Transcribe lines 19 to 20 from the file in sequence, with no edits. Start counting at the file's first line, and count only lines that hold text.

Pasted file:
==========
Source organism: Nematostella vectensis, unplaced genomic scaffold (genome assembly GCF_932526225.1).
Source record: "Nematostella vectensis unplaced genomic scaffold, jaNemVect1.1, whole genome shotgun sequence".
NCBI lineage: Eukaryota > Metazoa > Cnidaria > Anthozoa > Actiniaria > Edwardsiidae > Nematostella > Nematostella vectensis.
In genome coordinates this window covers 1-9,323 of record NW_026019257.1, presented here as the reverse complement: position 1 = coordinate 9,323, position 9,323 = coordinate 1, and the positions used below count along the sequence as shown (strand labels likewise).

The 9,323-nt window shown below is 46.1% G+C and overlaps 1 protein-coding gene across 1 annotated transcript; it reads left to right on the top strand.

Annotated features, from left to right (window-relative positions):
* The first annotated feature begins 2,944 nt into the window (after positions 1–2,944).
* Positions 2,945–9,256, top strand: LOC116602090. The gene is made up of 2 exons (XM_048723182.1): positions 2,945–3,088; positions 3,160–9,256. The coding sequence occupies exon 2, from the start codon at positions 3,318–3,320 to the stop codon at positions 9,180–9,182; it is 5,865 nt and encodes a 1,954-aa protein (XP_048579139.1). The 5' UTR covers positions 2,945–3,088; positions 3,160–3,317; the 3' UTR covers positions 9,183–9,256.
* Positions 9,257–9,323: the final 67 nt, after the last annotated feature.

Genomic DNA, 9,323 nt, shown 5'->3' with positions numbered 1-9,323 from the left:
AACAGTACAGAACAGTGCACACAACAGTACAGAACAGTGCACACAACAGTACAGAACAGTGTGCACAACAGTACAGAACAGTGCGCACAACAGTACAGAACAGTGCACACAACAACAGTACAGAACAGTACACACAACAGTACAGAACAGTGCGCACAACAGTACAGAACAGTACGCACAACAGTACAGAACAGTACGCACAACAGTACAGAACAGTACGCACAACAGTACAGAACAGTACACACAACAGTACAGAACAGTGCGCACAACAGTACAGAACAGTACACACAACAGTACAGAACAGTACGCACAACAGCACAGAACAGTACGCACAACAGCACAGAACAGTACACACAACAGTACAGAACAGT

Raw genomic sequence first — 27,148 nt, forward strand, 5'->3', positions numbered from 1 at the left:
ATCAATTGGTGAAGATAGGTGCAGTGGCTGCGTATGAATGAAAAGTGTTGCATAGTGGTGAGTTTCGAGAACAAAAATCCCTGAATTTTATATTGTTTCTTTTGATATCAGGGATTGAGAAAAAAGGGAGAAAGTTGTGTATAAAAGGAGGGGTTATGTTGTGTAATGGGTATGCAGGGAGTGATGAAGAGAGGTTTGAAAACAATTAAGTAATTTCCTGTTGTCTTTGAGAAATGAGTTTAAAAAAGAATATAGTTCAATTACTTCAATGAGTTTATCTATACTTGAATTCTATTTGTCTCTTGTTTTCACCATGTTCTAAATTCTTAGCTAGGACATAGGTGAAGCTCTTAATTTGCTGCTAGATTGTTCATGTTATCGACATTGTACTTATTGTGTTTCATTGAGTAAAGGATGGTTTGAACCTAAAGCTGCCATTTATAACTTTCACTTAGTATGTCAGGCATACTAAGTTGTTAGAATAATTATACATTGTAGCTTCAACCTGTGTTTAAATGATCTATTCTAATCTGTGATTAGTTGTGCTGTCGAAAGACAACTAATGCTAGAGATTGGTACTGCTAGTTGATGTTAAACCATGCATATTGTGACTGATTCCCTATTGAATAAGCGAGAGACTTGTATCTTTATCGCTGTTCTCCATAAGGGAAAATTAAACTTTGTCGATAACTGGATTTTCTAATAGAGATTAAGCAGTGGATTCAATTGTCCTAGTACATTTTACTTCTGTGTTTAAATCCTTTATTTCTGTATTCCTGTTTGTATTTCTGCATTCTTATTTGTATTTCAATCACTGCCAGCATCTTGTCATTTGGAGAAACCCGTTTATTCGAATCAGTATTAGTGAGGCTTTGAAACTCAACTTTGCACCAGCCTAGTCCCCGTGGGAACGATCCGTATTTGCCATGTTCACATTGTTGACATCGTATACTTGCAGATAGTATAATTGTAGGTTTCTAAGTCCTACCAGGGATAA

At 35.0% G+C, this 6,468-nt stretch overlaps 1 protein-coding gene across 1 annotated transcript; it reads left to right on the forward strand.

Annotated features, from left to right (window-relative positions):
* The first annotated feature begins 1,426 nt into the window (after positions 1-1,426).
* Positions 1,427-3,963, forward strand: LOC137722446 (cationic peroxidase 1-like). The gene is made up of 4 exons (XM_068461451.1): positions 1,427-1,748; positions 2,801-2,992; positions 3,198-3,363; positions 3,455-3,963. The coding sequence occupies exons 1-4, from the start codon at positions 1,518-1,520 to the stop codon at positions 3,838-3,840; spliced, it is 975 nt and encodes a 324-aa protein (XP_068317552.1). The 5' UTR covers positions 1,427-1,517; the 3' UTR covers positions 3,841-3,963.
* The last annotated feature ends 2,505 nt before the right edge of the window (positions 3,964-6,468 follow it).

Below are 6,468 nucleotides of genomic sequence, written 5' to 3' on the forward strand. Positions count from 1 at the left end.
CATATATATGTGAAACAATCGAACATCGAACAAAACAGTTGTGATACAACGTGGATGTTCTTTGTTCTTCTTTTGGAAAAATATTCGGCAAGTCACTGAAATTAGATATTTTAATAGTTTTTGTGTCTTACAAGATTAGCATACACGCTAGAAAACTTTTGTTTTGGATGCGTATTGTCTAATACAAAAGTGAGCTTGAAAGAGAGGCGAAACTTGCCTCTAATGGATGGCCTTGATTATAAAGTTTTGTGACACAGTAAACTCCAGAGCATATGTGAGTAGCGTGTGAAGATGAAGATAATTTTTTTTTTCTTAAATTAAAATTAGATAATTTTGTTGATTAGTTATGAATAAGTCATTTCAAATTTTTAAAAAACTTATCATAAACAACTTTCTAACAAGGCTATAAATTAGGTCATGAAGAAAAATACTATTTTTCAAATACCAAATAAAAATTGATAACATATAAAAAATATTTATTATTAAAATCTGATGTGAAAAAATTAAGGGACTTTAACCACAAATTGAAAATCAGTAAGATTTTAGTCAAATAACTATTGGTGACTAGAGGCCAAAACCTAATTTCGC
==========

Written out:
Below are 6,468 nucleotides of genomic sequence, written 5' to 3' on the forward strand. Positions count from 1 at the left end.
CATATATATGTGAAACAATCGAACATCGAACAAAACAGTTGTGATACAACGTGGATGTTCTTTGTTCTTCTTTTGGAAAAATATTCGGCAAGTCACTGAAATTAGATATTTTAATAGTTTTTGTGTCTTACAAGATTAGCATACACGCTAGAAAACTTTTGTTTTGGATGCGTATTGTCTAATACAAAAGTGAGCTTGAAAGAGAGGCGAAACTTGCCTCTAATGGATGGCCTTGATTATAAAGTTTTGTGACACAGTAAACTCCAGAGCATATGTGAGTAGCGTGTGAAGATGAAGATAATTTTTTTTTTCTTAAATTAAAATTAGATAATTTTGTTGATTAGTTATGAATAAGTCATTTCAAATTTTTAAAAAACTTATCATAAACAACTTTCTAACAAGGCTATAAATTAGGTCATGAAGAAAAATACTATTTTTCAAATACCAAATAAAAATTGATAACATATAAAAAATATTTATTATTAAAATCTGATGTGAAAAAATTAAGGGACTTTAACCACAAATTGAAAATCAGTAAGATTTTAGTCAAATAACTATTGGTGACTAGAGGCCAAAACCTAATTTCGC